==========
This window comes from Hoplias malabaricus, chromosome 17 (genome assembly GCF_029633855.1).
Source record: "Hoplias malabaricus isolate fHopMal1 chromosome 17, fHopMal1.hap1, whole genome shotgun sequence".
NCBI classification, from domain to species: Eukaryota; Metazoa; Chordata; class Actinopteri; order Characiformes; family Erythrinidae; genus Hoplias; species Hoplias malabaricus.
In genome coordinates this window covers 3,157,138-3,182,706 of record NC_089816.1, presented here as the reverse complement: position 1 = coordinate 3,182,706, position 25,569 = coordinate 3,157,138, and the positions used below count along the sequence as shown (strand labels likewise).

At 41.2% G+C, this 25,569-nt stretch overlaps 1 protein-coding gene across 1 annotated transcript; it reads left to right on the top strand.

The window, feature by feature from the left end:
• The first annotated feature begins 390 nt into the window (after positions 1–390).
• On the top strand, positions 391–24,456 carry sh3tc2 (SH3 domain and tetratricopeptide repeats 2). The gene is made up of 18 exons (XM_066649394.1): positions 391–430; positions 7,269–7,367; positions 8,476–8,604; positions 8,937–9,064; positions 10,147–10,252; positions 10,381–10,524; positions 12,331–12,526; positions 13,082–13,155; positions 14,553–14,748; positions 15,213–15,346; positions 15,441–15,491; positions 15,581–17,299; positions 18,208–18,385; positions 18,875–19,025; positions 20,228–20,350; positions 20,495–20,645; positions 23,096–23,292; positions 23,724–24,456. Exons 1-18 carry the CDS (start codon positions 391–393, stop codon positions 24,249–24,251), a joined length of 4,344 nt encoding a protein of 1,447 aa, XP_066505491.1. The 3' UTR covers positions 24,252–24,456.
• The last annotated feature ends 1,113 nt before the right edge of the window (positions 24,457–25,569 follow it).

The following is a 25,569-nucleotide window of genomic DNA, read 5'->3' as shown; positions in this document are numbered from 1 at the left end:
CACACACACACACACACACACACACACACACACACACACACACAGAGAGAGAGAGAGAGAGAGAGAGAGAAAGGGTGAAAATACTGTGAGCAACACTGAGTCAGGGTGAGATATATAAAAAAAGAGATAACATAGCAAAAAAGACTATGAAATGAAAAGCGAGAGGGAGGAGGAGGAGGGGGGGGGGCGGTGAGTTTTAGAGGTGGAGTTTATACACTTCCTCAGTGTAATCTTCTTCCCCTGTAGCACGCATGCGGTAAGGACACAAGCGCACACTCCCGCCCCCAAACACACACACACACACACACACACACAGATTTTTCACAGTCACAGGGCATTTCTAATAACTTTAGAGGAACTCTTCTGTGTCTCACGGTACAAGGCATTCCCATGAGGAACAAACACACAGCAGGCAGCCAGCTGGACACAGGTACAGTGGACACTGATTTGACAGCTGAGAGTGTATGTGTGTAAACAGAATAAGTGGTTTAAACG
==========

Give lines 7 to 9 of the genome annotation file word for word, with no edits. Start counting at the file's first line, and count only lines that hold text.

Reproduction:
• The first annotated feature begins 390 nt into the window (after positions 1–390).
• On the top strand, positions 391–24,456 carry sh3tc2 (SH3 domain and tetratricopeptide repeats 2). The gene is made up of 18 exons (XM_066649394.1): positions 391–430; positions 7,269–7,367; positions 8,476–8,604; positions 8,937–9,064; positions 10,147–10,252; positions 10,381–10,524; positions 12,331–12,526; positions 13,082–13,155; positions 14,553–14,748; positions 15,213–15,346; positions 15,441–15,491; positions 15,581–17,299; positions 18,208–18,385; positions 18,875–19,025; positions 20,228–20,350; positions 20,495–20,645; positions 23,096–23,292; positions 23,724–24,456. Exons 1-18 carry the CDS (start codon positions 391–393, stop codon positions 24,249–24,251), a joined length of 4,344 nt encoding a protein of 1,447 aa, XP_066505491.1. The 3' UTR covers positions 24,252–24,456.
• The last annotated feature ends 1,113 nt before the right edge of the window (positions 24,457–25,569 follow it).